‘Welcome Table’ offers food for the soul


Food and fellowship. An unbeatable combination.

The second Tuesday of each month (the next on July 14), St. John’s United Methodist on Gibson Road offers a free lunch to anybody who wants to drop in. It’s called the Welcome Table.

And if you’re wondering just how hungry you have to be to take advantage of this gracious invitation, just relax. Nobody’s checking your resume or your financial statement. They don’t care if you’re a Methodist or a Baptist or even whether or not you attend church. It’s free. It’s good. And it’s out there waiting for hungry folks to show up.

This event began four years ago when the women of St. John’s decided to reach out to the surrounding community with this act of Christian charity. They “sort-of” had in mind targeting people who were really hungry and possibly were in financial straits and needed help with food. But what has happened far exceeds their expectation.

“I feel like we are doing what God wants us to do by inviting people to eat lunch,” said Anne Tindall.

Nobody thought that hot dogs with all the trimmings, slaw and chips would become popular as “soul food.”

An average month for the lunch event includes about 170 plates served to some who may be short on cash, but also to folks who are not seeking to calm a hungry stomach, but to feed their souls. Folks craving fellowship, or the sight of a friendly face, or a chance to catch up on what’s happening in the congregation or in the neighborhood.

Of course, Anne and Jane Hinson, two from a cadre of regular volunteers, have stories to share about the folks who are regulars at the Welcome Table.

One older lady told a volunteer, “It’s been a good while since we had bread. Thank you.’”

Another regular is a woman who always presses a dollar or two into the hand of a server, Anne said.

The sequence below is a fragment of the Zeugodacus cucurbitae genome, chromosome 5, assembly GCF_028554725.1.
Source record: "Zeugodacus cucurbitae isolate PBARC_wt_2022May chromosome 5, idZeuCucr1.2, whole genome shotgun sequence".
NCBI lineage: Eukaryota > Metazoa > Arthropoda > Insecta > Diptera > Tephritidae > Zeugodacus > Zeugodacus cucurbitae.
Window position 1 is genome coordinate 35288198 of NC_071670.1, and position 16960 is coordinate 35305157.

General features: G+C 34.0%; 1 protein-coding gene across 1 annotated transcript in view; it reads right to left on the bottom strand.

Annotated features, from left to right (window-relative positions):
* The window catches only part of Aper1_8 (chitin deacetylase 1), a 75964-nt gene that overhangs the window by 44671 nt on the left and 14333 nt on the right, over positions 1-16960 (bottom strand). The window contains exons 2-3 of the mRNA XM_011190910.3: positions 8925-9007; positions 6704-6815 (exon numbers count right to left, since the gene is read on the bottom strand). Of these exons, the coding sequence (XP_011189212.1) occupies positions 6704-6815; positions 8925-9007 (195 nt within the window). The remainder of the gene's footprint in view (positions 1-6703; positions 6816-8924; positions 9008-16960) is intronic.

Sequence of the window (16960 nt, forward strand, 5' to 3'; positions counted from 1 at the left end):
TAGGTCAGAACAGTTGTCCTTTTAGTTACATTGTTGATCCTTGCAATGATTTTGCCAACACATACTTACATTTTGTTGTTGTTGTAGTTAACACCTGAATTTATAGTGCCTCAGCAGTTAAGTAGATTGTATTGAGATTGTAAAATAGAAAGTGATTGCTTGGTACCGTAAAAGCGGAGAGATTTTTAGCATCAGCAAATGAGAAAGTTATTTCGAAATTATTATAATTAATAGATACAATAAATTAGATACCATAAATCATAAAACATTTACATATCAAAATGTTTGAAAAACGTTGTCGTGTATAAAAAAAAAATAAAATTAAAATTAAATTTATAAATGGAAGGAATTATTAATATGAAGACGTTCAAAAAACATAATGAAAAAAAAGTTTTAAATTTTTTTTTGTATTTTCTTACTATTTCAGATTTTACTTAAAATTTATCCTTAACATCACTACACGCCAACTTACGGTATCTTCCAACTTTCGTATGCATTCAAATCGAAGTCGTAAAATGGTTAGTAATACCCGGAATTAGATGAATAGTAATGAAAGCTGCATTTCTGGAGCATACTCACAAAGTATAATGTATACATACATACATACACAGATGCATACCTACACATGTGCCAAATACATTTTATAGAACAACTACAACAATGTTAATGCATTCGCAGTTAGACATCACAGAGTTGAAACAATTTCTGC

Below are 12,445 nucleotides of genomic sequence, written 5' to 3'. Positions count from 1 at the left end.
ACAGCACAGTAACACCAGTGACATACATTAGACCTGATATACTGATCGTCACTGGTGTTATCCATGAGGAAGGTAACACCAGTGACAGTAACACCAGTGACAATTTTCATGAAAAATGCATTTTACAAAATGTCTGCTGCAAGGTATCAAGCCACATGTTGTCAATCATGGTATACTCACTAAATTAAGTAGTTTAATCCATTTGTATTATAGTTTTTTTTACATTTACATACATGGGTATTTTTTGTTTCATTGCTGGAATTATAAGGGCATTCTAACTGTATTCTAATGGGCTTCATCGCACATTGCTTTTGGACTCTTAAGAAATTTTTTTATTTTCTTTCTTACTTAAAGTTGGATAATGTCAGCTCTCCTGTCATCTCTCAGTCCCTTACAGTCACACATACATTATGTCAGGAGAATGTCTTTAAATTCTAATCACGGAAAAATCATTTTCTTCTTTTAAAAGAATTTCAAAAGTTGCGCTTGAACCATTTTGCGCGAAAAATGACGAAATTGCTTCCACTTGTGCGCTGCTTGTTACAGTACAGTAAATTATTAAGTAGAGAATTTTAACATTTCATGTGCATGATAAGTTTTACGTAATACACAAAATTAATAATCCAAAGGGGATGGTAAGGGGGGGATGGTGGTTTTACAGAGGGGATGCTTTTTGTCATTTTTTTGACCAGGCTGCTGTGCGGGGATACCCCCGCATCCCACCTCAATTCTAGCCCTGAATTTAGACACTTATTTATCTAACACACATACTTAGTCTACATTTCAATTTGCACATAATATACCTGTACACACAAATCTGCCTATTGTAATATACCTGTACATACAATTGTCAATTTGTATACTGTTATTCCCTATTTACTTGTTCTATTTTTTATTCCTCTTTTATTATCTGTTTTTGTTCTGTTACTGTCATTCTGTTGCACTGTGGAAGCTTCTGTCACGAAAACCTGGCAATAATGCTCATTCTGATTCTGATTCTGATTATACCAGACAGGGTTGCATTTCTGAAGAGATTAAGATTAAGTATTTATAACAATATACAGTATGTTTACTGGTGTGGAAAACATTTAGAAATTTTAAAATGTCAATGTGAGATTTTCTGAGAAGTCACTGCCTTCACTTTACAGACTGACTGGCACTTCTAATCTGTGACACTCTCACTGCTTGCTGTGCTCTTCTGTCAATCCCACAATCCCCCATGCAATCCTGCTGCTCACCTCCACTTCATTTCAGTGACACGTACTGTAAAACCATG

Some arrive as early as 10:30 a.m. for the event that’s billed to begin at noon. Sitting around talking is the soul food they are looking for.

The Welcome Table works in tandem with the church’s Food Pantry, headed by Ken Haney who coordinates pick-up from the Aberdeen branch of the Food Bank of North Carolina with his truck and trailer several times a month. No dollars from the church are required to provide this food because of a grant from FEMA and private contributions, Haney said.

The Food Pantry, an ongoing church project for the past 10 to 11 years, provided food to 7,000 people last year, distributing a total of 120,000 pounds of food.

On the fourth Wednesday of the month, July 22, the Food Pantry will open at 8 a.m. and people may drive by the storage area behind the fellowship hall on the church campus to pick up a bag. This month each bag will include a minimum of 3 pounds of frozen ground turkey, pinto beans, rice, chicken broth, soup, canned vegetables, macaroni and cheese, juice and sweets like doughnuts or cookies.

“Words can’t express what this means to me,” Ken said. “I am so fortunate to see people come and to be blessed. It brings tears to your eyes. This is the way my mama raised me.”

He is a member of the fourth generation of his family to attend St. John’s Church.

As you might expect, this church has regular Sunday worship at 11 a.m., including Children’s Church for six to twelve children, depending on the Sunday, taught by volunteers from the congregation.

Visitors and those seeking a church home are always welcomed by a small, but active congregation of United Methodists, carrying on God’s work in the world by feeding God’s people.

Eat up, friends!

Contact Flo Johnston at [email protected] or call 910-361-4135.

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